- Science tells us the boiling point of pure ethanol is 174° F at sea level.
- Yeah, elevation changes things slightly – and we can cover that in the future.) Remember though, our mashes and washes are not 100% pure ethanol.
- Why does that matter? Let’s cover azeotropic blends real quick Azeotropic blends are best described as “a consistent boiling blend.” To be an azeotrope the mixture must consist of at least two different substances; better put, at least two different elements or compounds.
Oil and water mixed for instance, are not azeotropic because the two separates from one another easily and rapidly.1 Every azeotropic blend has a defined boiling point, either less than the boiling point temperature of the highest concentration individual ingredient (positive azeotrope), or greater (negative azeotrope).
- The most well-known example of an azeotrope is – you guessed it, ethanol and water.2 Our mashes and washes are a “positive azeotrope” with over 50% water, so that 174° F boiling point of pure ethanol increases.
- For example, a mixture of 10% ethanol and 90% water has a boiling point of about 197° F.3 Less than pure water, more than pure ethanol.
Combine that information along with the fact that each still will run and produce differently based on your individual run style, and the fact that our washes contain other components such as acetone, methanol, etc the waters really begin to get “cloudy” on proper temperature – distilling pun intended.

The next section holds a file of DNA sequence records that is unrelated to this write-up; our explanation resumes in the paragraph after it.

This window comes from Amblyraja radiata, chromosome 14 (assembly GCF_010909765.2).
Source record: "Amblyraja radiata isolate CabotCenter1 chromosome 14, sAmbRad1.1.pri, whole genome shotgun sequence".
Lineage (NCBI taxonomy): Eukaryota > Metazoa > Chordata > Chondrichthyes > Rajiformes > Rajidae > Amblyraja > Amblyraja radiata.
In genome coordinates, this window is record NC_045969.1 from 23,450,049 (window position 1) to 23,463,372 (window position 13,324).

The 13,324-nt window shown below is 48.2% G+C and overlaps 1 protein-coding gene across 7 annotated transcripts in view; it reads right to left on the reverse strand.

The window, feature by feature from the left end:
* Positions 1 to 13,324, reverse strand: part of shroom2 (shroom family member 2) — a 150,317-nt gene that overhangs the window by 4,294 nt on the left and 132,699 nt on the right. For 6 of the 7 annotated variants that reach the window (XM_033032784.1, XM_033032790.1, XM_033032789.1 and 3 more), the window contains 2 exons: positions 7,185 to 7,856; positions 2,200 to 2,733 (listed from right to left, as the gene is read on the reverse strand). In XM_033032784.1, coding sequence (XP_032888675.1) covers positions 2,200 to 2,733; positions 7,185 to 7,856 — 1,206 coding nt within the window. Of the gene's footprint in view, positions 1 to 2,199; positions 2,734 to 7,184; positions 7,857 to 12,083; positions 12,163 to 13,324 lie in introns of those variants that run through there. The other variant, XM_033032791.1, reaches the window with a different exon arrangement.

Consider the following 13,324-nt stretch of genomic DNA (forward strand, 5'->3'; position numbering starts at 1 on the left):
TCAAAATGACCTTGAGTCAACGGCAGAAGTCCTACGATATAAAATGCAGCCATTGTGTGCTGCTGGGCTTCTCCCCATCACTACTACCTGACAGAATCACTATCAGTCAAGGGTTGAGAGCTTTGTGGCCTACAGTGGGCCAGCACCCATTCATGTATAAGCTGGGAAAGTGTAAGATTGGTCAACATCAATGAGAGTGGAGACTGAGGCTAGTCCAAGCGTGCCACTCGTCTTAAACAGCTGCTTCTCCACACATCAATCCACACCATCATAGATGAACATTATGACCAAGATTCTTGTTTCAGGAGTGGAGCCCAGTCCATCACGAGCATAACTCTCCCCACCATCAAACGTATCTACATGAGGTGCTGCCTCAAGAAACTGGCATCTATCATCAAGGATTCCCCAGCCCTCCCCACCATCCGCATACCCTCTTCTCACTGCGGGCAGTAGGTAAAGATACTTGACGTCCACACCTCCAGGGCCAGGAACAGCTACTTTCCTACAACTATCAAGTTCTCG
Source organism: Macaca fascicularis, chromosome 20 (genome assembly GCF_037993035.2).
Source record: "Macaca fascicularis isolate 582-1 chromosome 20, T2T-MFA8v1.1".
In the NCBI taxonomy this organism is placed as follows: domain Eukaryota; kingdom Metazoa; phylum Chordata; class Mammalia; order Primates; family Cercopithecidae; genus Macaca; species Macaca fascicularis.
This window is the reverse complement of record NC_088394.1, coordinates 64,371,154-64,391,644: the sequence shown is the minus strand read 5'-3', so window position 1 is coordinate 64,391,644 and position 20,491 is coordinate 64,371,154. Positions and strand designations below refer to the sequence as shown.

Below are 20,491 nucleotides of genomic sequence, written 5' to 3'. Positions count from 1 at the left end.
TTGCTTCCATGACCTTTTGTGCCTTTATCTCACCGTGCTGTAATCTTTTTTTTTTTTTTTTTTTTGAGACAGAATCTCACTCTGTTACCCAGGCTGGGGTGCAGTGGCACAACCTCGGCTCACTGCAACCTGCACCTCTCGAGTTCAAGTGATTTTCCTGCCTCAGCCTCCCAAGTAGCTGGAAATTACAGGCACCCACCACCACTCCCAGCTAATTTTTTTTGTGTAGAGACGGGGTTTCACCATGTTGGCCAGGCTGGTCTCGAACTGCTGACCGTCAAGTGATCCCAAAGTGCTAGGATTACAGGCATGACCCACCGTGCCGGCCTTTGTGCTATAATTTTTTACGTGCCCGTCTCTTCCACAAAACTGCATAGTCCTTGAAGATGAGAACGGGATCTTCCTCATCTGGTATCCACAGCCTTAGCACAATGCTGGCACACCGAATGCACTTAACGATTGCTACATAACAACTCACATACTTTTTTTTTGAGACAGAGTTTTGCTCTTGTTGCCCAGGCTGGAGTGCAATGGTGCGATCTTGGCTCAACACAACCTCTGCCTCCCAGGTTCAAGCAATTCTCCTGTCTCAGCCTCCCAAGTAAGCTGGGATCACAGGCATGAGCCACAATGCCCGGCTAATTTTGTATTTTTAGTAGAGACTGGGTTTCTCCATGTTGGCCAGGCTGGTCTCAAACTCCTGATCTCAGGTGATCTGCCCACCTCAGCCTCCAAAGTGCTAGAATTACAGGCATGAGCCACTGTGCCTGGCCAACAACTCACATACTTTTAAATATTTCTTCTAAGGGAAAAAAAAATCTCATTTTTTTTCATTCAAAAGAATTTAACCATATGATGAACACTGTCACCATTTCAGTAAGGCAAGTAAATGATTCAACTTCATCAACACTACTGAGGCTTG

- The key thing to take away from the above is that each mash and wash will react differently based on the inherent blend you achieved.
- Therefore, I despise those diagrams indicating temperatures at which “foreshots, heads, hearts and tails” will distill and appear.
- They are nothing more than pointless references (if they can even be classified as references).
Don’t get me started on thermometers either while helpful, only use them purely as a reference to maintain a steady run and monitor your heat up, NOT as a hard and fast rule. Speaking of those heads, hearts and tails, temperature can absolutely have an impact on these.
Running your still too fast or too hot will guarantee that the temperature of your azeotropic blend increases to the point that more “other” vapor is being released faster than or equal to ethanol vapor. This results in low proof, smeared cuts, and early tails. (Yes, some smearing happens regardless, but you will exacerbate that effect with a hot and fast run.) As many of you may know from my social media presence, I like to follow the “slow and steady wins the race” approach.